Turning Safety vs. Profits Into a Fair Fight

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Heart surgery is a complicated procedure done on unhealthy patients. Occasional bad outcomes are easy to understand.  On the other hand, a bad outcome that was preventable is less acceptable.  Exam…
Heart surgery is a complicated procedure done on unhealthy patients. Occasional bad outcomes are easy to understand. On the other hand, a bad outcome that was preventable is less acceptable. Examples of harm from preventable mistakes include giving a wrong medication because a verbal order was misunderstood, failure to correct an overlooked but important lab value, failing to intervene on a patient that is rapidly deteriorating, forgetting an important step in procedure. Oftentimes, other clinicians recognize missteps by their colleagues but fail to speak up in time. Even more disheartening is how rare it is for hospitals to learn from these errors so they can prevent them from happening again. These types of process and system flaws used to be common culprits of harm in other hazardous fields such as aviation, nuclear power and the military. But 40 years ago these fields all began to adopt the basic tenets of a high reliability organization (HRO). Once its rigorous methods of communication and teamwork were learned, it virtually eliminated preventable errors. It is impossible to find a plane, power plant or military team that does not lean on HRO tenets as its #1 guiding principle. Yet most hospitals –equally hazardous to these other fields – are a long way from becoming an HRO. Most fail to even acknowledge that errors in patient care are common within their walls. They do not have a blame free environment for reporting problems, so the most severe errors tend to remain hidden. They have been unwilling to commit resources to uncover and address system defects. They do not rank becoming an HRO anywhere near their #1 priority. The interesting question is why? Understanding how powerful concepts like this fail to spread in hospital is an often overlooked first step towards improving safety.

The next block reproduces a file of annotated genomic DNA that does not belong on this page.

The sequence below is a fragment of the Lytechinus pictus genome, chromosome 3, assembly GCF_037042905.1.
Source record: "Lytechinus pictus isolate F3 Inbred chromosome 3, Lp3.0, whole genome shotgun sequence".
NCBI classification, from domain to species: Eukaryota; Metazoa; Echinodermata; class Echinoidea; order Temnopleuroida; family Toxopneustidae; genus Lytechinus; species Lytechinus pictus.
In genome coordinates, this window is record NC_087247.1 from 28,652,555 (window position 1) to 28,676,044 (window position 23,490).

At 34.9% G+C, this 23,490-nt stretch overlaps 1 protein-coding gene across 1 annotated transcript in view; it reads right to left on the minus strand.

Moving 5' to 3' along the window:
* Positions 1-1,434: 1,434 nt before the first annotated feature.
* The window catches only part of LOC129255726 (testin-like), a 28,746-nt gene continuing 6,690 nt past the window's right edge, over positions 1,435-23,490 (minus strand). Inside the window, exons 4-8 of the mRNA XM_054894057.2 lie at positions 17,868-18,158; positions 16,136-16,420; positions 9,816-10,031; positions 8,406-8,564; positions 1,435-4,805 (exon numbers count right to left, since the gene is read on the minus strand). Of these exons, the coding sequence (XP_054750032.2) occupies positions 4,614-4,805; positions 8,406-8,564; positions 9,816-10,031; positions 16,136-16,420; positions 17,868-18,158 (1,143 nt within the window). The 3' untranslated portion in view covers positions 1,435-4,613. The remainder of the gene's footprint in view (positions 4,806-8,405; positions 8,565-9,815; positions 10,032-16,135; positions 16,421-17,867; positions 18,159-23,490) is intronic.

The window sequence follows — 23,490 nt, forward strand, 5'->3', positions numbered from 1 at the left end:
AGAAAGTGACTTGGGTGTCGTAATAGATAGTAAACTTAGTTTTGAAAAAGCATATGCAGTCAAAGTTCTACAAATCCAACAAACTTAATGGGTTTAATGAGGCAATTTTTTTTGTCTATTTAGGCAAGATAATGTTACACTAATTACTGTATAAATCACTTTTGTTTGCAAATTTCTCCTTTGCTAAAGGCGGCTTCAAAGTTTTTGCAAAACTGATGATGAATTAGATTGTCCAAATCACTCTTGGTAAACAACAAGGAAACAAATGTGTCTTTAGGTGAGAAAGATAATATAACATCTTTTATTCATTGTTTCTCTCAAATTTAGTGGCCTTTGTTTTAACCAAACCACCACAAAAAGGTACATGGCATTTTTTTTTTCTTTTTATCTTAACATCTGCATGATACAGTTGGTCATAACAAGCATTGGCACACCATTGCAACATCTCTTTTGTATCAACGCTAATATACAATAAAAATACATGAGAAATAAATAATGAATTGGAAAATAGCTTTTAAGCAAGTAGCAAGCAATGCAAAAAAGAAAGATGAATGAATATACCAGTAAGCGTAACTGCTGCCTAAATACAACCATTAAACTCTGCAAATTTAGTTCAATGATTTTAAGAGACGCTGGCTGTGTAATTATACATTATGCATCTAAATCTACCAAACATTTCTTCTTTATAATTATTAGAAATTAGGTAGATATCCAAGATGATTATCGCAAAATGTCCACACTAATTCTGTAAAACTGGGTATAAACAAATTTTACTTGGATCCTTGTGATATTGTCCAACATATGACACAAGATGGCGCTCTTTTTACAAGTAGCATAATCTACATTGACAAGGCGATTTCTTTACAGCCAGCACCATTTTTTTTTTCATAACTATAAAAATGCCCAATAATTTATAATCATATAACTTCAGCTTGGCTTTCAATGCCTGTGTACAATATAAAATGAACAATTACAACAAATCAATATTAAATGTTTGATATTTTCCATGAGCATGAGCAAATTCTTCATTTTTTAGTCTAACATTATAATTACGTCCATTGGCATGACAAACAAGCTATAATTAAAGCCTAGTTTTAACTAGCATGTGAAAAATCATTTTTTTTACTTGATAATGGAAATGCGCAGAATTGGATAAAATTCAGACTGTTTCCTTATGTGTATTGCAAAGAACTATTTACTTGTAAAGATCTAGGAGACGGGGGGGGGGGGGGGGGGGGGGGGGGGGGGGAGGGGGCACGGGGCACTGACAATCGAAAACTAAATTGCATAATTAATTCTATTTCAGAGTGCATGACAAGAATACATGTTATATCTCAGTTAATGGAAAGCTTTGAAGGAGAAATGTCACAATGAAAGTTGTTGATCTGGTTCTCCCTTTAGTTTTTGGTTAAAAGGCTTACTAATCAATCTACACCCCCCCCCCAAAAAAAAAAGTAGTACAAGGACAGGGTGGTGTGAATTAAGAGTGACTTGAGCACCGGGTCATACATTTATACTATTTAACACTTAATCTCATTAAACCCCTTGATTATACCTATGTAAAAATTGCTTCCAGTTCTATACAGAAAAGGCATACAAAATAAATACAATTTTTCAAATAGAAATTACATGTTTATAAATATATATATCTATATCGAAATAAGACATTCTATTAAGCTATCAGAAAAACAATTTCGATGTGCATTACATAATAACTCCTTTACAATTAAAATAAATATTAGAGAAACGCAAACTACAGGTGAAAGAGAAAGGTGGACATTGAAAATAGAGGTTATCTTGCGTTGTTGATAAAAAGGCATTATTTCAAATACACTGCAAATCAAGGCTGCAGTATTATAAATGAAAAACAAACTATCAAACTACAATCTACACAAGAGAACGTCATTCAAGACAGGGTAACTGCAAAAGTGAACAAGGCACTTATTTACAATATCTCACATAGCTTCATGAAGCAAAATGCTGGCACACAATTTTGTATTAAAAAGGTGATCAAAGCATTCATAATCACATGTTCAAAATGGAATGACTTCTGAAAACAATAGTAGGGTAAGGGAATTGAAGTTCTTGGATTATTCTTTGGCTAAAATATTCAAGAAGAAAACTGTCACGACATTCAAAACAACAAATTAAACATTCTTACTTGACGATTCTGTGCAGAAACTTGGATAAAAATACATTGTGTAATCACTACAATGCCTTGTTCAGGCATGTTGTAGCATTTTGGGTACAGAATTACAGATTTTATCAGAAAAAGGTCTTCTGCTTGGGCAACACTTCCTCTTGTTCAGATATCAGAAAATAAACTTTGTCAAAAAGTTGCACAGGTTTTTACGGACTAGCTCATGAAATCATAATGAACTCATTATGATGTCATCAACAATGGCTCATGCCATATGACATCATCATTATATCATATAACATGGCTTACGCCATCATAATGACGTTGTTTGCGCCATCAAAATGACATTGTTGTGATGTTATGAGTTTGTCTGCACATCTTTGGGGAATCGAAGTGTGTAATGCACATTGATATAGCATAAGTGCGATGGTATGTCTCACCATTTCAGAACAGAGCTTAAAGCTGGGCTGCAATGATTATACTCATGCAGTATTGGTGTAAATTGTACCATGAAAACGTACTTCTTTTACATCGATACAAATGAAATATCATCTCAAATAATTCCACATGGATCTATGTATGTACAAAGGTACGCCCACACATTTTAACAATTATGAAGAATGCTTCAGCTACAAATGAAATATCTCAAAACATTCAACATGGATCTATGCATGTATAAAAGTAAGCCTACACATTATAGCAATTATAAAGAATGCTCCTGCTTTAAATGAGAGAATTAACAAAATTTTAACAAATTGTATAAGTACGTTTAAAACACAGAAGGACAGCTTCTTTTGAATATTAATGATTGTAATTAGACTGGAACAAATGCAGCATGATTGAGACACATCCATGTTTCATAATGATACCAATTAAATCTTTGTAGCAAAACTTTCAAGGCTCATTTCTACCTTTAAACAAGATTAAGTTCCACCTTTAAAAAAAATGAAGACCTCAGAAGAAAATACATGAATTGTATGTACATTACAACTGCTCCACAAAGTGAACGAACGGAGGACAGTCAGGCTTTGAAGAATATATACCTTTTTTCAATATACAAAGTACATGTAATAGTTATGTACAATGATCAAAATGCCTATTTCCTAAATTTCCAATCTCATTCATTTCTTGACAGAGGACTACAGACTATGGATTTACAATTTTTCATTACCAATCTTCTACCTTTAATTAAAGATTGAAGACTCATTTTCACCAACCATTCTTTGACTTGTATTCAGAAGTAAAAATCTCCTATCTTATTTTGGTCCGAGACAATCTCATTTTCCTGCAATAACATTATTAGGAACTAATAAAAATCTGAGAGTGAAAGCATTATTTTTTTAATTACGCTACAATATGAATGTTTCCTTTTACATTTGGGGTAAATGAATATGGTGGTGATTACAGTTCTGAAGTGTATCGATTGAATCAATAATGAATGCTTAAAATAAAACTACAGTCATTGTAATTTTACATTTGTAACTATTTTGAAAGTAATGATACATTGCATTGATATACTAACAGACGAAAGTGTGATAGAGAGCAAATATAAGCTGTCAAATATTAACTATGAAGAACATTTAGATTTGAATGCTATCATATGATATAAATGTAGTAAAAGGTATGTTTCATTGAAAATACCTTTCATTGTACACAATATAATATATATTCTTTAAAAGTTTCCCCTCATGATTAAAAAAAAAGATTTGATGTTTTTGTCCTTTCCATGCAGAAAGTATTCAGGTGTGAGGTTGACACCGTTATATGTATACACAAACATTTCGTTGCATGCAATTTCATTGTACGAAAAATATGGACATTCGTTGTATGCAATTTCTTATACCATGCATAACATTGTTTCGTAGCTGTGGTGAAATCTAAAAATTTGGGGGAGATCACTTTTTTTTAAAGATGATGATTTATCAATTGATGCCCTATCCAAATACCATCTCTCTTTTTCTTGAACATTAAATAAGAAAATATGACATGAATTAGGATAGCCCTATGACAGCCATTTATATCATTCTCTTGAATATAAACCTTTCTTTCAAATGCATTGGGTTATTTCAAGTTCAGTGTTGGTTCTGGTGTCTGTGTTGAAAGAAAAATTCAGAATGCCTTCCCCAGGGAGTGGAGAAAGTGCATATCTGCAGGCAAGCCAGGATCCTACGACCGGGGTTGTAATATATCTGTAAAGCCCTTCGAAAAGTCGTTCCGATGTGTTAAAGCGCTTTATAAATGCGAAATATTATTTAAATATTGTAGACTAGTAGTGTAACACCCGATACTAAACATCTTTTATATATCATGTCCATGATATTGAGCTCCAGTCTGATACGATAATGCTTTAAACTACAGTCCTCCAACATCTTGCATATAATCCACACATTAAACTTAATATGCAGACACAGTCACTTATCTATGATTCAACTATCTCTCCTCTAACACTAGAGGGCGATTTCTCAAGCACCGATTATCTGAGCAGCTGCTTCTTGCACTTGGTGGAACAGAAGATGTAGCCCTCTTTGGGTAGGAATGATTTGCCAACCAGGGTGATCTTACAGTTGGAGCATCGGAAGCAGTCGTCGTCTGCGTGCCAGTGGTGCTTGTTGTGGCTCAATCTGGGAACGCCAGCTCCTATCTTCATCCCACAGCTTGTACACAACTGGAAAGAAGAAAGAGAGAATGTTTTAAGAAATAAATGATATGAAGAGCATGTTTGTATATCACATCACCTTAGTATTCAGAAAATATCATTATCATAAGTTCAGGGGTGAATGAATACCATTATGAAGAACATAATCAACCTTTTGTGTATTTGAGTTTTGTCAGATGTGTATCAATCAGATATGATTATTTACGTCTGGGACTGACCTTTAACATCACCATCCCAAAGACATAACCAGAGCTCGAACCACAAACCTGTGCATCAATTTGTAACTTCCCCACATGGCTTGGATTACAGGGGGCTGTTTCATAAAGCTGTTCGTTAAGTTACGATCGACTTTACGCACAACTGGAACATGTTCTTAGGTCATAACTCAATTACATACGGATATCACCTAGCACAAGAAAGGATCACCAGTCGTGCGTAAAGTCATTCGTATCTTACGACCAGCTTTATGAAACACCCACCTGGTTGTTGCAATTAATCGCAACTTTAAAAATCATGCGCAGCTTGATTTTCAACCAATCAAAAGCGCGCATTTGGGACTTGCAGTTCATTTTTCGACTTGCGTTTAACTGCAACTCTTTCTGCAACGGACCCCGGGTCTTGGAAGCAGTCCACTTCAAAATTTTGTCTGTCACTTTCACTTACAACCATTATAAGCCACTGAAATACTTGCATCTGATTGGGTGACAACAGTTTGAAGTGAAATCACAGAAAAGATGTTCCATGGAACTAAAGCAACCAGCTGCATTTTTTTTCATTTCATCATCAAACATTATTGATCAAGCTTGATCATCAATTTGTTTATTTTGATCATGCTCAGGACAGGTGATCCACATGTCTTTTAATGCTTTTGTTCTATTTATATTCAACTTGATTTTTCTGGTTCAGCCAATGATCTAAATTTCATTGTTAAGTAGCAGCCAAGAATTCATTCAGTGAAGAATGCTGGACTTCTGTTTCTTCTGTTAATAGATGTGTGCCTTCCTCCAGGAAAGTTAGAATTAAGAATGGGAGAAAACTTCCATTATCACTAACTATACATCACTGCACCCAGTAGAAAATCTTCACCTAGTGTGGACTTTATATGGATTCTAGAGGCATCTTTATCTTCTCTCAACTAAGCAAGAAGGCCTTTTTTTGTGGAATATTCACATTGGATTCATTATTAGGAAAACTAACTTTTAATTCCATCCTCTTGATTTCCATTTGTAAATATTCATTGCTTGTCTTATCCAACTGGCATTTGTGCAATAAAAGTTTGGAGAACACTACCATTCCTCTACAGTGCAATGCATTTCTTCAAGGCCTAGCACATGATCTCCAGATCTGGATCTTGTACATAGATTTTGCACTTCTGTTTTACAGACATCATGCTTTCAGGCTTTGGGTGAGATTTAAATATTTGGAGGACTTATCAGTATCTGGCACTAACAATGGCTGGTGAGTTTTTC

A major roadblock for becoming an HRO is tension between two fundamentally opposed ideas – whether the #1 priority should be finance or safety. For the late Paul O'Neil, former…
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